June 2024, Articles

Southland Pathways programme forges key connections with Cycling NZ

The heritage and history of cycling in Southland is long, rich and deep-rooted. It is home to the first velodrome in New Zealand, hosts the iconic annual Tour of Southland and the talent pool of past and present cyclists achieving international recognition is impressive.

Now the region is looking to the exciting future generation of cycling talent as a result of the HPSNZ Performance Pathways programme which is forging real connections between Cycling NZ, the Southland region and local coaches and athletes.

One of the key drivers of the initiative is HPSNZ Performance Pathways Southland lead, Jason McKenzie, who has been instrumental in fostering the relationships and connections between cycling in Southland and its NSO, Cycling NZ, especially in relation to facilitating talent identification and tailored support.

“Last year we had one junior track cyclist who achieved success at the junior track cycling world champs in Columbia.  This year we have three – Caitlin Kelly, Reilly Faulkner and Magnuss Jamieson – making up a third of the total team and all of whom competed at the YSD cycling series in Malaysia under the guidance of Cycling NZ’s Development Coach, Elyse Fraser,” says Jason.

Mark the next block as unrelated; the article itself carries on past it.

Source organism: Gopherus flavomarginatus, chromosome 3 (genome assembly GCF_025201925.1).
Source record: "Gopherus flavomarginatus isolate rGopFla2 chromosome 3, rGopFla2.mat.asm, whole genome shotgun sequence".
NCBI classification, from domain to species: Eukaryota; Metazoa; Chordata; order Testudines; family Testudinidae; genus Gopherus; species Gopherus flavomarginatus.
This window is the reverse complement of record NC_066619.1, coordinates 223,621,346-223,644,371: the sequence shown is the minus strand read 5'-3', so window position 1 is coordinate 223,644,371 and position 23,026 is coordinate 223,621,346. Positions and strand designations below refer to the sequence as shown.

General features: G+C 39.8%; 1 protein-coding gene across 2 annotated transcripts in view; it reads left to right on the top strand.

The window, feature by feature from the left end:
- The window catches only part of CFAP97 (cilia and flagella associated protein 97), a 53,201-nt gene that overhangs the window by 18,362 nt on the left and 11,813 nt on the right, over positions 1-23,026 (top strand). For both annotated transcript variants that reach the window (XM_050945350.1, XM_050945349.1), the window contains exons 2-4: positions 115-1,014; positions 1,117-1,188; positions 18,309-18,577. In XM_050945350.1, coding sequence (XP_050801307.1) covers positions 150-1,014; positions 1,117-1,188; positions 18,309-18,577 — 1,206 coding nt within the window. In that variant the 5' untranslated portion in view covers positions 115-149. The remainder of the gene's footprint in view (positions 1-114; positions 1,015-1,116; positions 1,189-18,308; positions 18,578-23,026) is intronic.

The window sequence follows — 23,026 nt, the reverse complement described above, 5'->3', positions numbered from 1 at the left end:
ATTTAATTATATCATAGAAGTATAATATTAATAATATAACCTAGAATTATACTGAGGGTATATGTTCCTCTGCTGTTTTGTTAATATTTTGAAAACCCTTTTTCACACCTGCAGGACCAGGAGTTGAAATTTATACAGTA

Elyse, a graduate of HPSNZ’s Te Hāpaitanga coaching programme and Residency Experience, says the Southland Performance Pathways team has done a really good job at bringing youngsters onto the track.

“They have a very good regional development programme that includes younger cyclists so by the time they are at U17 and U19 level they have been supported with the transition into the cycling talent identification programme,” says Elyse.

“The connection between Cycling NZ and Southland’s cycling programme through HPSNZ has seen sprint cycling talent identified since November last year and endurance cyclists from a month later, some four months ahead of the rest of New Zealand.”

Cycling NZ believes the facilities in Southland and drive and support of key people in the region like Jason have resulted in a sustainable programme.

Elyse, a former representative track cyclist, says Cycling NZ is trying to get away from the four yearly cycle and instead develop a longer lens looking out to 2028 and 2032.

“We took a group of 25 cyclists between the ages of 14 and 18 to the YSD International Cycling Series in Malaysia earlier this year as an important part of getting them used to international travel and competition.  The results were excellent and real standouts were our cyclists from Southland.”

With all eyes on the Paris cycling team, it is fair to say that collaborative initiatives such as the one between the HPSNZ Performance Pathways team in Southland and Cycling NZ performance staff bodes well for an exciting future for New Zealand cycling on the world stage.

Cycling’s Elyse Fraser (centre) with cyclists at the pre YSD International Cycling Series camp